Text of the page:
A new year begins.
The other day in my creative writing class, a student delivered an essay which, for all its good qualities and potential, came to focus on stereotypes and caricatures of Jews. It was a humorous essay, and it was funny. But the joke came to throw the piece out of balance, shifting the essay’s subject. I was curious to see how the class would respond. One person cheered, “They’re just like that, those New York Jews. I’ve been to New York six times, and they’re just like that.” She was gleeful. I reminded her that I am a New York Jew.
“And you don’t think they’re like that?” she asked.
“No, I don’t,” I said.
A few looked at me to gauge where I was coming from. I offered them nothing more. I was not going to relieve them. Though I did wonder if those who cast those furtive glances, as though they did not know whether or not to let loose some secret, considered for an instant what it meant to feel that way.
Or would you call that my “Jewish paranoia?”
No one said anything. That bothered me more than the piece did. After all, the things we write should cross lines. And I like the student writer. I like them all. I’ve a great bunch of people. I try to remember where I live.
I wondered how the class would have reacted had the piece instead focused on caricatures of Africans or Italians or homosexuals or some other group. Somehow, I believe the reaction would have been different. I don’t know that. Actually, maybe not with homosexuals. This sort of thing is still generally acceptable when it comes to them and Jews.
What’s a Jew to do? Say anything, and you’re exhibiting another stereotypical trait: hypersensitivity. You know? The bit about how Jews see “anti-Semitism in everything.” Shit, “Jew ‘em down” is only an expression. Why do we get so upset? And, come on, “every Jew I ever met really was cheap.” I love that one. How do you argue with testimonies of personal experience. Yet every racist and bigot I’ve ever known–pick the target minority–has used that line.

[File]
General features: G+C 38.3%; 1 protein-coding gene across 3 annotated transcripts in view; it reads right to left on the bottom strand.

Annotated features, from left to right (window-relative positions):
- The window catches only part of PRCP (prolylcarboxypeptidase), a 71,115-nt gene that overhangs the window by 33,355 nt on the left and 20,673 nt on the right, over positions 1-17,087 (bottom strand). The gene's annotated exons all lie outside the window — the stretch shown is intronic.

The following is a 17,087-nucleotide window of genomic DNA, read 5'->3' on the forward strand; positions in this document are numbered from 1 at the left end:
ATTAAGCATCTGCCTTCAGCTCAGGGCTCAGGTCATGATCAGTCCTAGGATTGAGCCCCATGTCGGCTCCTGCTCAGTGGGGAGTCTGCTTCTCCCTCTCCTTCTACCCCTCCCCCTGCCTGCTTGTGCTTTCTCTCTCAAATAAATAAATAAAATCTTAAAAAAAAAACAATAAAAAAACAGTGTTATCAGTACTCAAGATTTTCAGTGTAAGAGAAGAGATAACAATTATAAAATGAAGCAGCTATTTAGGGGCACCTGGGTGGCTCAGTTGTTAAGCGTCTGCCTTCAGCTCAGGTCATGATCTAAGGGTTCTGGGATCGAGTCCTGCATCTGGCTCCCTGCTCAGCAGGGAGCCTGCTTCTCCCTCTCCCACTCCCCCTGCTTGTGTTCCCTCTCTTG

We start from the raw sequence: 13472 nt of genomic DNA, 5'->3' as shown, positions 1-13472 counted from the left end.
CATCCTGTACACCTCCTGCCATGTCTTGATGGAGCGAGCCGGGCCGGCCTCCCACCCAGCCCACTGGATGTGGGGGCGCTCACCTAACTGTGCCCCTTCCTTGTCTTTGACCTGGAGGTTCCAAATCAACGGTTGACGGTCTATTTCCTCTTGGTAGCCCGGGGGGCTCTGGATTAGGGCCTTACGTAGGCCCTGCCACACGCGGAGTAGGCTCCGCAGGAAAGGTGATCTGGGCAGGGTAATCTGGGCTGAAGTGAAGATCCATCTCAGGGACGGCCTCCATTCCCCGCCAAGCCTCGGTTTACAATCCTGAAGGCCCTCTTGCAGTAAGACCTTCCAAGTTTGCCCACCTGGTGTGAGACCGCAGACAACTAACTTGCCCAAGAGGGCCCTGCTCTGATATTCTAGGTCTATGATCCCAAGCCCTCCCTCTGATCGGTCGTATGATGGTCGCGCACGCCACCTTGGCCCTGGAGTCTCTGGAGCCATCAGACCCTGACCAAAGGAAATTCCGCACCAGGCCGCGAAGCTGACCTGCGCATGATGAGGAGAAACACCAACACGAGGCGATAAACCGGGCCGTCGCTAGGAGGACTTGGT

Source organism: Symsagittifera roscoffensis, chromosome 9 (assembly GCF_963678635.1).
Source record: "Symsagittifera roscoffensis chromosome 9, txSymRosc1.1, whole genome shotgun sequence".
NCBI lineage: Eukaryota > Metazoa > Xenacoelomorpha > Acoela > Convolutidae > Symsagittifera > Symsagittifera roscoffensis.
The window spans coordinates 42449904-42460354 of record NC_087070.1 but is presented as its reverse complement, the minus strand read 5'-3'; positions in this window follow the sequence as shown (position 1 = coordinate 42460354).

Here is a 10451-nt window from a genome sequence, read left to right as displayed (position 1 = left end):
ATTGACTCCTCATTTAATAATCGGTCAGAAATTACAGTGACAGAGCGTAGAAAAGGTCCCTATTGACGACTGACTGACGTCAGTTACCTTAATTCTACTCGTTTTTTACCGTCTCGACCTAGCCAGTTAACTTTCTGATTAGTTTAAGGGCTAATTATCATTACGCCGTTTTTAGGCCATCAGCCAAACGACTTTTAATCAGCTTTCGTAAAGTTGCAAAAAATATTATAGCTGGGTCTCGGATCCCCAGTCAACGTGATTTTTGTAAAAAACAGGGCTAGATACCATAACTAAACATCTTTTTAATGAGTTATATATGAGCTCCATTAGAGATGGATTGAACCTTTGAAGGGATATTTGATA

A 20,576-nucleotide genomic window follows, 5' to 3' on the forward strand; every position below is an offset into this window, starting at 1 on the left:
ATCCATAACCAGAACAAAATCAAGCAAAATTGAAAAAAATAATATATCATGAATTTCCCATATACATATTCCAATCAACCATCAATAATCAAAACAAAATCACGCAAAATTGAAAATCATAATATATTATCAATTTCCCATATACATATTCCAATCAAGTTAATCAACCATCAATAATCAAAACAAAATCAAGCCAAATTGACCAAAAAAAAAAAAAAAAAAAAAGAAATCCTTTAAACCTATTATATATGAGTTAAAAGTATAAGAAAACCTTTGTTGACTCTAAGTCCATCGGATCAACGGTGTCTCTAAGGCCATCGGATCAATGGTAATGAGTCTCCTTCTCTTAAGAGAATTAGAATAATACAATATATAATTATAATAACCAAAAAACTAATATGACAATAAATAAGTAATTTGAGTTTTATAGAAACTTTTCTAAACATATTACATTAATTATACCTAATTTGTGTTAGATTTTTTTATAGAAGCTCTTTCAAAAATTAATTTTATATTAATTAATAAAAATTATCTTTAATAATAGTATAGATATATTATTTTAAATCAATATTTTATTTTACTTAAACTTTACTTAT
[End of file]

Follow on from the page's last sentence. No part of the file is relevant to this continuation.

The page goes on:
You know how it is with the Jews: They can’t handle the truth.
Sometimes I hate that word “truth.” In the hands of some folks, it’s a revolver. Jews with their great noses and ugly attitudes are a given. To point out otherwise is like challenging a self-evident fact like gravity or the laws of thermodynamics. Fuck a duck.
Coincidence: The next morning, I stopped into Publix and went up to the counter where a woman I’ve known for years was working the cash register. It’s my local grocery, so we smiled at each other the sort of smile people of long but mild acquaintance have, the kind that is sincere enough but doesn’t make it all the way to your eyes. “When I look at you,” she said, “I think, ‘a Jew in Cowboy boots.'” Really, I thought. That’s what pops into your mind? For the past fifteen years?
“Right on both counts,” I replied and rode off.